UK government failing to keep up with climate change impacts

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The Climate Change Committee has warned that the UK government’s plan to fight climate change is struggling to keep up with its impact.

The UK government is failing to protect people from the risks and impacts of climate change, its national climate advisors have warned.

An independent assessment led by the Climate Change Committee considered opportunities affecting every aspect of life in the UK and concluded that the UK’s plan to fight climate change is struggling to keep pace with the impact of the crisis.

Nearly 60% of the risks outlined in the 1500-page report have been given the highest urgency score, with eight priority areas requiring immediate attention within the next two years. These include risks to the diversity and viability of terrestrial and freshwater habitats and species, soil health as a result of flooding and droughts, and natural carbon stores and sequestration, which would lead to increased emissions.

Climate change in the UK would also be a threat to crops, livestock and commercial trees as well as food supply and the availability of goods and services due to the collapse of supply chains and distribution networks.

Other highlighted high-priority risk areas included a failure of the power system affecting people and the economy, and dangers to human health, wellbeing and productivity from increased heat. The Climate Change Committee also noted that there are additional risks to the UK from the impact of climate change overseas.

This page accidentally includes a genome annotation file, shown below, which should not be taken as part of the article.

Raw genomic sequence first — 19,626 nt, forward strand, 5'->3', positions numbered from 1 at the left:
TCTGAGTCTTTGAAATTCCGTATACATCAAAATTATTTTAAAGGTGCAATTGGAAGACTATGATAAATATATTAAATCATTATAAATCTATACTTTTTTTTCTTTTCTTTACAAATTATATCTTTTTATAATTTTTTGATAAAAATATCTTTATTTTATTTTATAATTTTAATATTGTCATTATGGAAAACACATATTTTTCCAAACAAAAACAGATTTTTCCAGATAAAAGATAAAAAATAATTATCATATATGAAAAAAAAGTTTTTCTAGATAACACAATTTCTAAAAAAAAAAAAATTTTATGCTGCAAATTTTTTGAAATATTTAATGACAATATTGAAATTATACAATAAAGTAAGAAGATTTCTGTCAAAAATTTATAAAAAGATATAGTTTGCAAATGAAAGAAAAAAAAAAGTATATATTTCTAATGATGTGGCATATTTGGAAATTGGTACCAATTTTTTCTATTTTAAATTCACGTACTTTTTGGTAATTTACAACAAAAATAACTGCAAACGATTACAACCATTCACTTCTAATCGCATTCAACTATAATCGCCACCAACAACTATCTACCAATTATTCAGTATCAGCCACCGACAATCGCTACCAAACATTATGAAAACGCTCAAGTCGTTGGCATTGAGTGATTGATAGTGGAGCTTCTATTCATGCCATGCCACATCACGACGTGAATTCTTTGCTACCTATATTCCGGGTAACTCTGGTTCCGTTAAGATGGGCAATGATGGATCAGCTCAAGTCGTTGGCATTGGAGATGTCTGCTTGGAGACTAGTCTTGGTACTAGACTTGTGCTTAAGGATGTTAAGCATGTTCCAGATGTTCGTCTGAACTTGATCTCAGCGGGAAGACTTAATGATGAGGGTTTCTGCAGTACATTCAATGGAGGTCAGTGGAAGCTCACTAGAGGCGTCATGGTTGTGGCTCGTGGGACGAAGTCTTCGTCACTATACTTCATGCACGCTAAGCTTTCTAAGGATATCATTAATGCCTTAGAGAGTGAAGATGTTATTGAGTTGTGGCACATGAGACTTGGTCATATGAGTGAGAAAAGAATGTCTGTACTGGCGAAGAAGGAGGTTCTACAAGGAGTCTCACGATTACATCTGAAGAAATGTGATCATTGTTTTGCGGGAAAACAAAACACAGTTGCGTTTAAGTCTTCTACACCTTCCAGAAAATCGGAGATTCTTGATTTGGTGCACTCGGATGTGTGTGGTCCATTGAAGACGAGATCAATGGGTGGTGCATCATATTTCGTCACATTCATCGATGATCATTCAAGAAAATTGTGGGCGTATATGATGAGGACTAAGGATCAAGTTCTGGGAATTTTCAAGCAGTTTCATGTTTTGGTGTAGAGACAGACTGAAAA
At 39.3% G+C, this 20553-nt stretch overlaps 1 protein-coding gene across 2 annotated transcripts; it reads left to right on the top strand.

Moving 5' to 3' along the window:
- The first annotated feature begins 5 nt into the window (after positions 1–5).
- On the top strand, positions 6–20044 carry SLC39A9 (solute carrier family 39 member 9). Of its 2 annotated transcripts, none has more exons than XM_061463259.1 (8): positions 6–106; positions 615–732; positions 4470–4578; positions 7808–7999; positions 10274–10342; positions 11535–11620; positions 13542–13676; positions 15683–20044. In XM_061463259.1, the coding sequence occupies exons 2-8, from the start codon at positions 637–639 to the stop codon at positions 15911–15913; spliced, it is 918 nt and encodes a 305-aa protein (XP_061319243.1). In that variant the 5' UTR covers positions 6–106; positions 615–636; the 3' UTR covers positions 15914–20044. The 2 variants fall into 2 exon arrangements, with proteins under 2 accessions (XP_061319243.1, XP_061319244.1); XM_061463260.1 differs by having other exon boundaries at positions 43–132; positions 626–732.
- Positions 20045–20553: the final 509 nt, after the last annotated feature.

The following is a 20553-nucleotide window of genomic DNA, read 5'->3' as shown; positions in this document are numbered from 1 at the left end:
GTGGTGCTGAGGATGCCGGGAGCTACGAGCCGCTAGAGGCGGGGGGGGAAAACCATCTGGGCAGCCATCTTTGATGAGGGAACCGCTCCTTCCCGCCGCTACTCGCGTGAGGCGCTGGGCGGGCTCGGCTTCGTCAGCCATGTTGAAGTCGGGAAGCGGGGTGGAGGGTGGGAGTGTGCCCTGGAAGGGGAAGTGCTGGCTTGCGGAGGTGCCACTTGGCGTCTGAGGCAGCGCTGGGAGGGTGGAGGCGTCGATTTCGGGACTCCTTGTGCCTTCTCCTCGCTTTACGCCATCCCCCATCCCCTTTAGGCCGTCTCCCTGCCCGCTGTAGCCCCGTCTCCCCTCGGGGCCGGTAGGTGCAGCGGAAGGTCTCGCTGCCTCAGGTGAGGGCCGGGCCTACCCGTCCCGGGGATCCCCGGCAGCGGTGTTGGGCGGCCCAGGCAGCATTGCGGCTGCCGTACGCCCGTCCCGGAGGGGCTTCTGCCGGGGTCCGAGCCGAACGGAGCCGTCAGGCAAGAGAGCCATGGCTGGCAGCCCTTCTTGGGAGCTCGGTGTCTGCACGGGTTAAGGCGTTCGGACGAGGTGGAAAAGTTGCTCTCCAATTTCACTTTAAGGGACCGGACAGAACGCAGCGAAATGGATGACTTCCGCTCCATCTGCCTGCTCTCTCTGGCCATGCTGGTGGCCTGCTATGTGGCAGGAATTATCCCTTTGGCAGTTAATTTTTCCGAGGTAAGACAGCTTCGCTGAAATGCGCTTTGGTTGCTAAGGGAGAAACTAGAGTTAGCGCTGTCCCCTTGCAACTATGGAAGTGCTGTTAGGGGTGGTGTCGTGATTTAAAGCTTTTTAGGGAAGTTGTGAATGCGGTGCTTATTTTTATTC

Read our analysis of any environmental priorities in the UK’s Budget 2021.

The advisory said that the average land temperature in the UK has risen by 1.2°C from pre-industrial levels, its sea levels have risen by 16cm since 1900, and the country has faced more frequent episodes of extreme heat.

The report stated that immediate action would have strong benefits in the next five years if implemented on a wide scale, which included building design and retrofitting, creation of habitats, and improved access to information on climate impact. It added that while climate change creates some opportunities, they do not offset the risks and require early action to realise.

The longer action is delayed, the higher the cost will be for the UK’s government and people. The Climate Change Committee said that the administration has not heeded its advice on the importance of the plan or on funding it properly. It is calling on leadership from all individual countries in the UK to increase adaptation efforts with a better action plan to support societal, economical and environmental goals.

Baroness Brown, chair of the adaptation committee, said: “The severity of the risks we face must not be underestimated. These risks will not disappear as the world moves to net-zero; many of them are already locked in.

“By better understanding and preparing for the coming changes, the UK can prosper, protecting its people, its economy, and its natural environment. A detailed, effective action plan that prepares the UK for climate change is now essential and needed urgently.”

Anay Mridul
Anay Mridul
Anay is journalism graduate from City, University of London, he was a barista for three years, and never shuts up about coffee. He's passionate about coffee, plant-based milk, cooking, eating, veganism, writing about all that, profiling people, and the Oxford Comma. Originally from India, he went vegan in 2020, after attempting (and failing) Veganuary. He believes being environmentally conscious is a basic responsibility, and veganism is the best thing you can do to battle climate change. He gets lost at Whole Foods sometimes.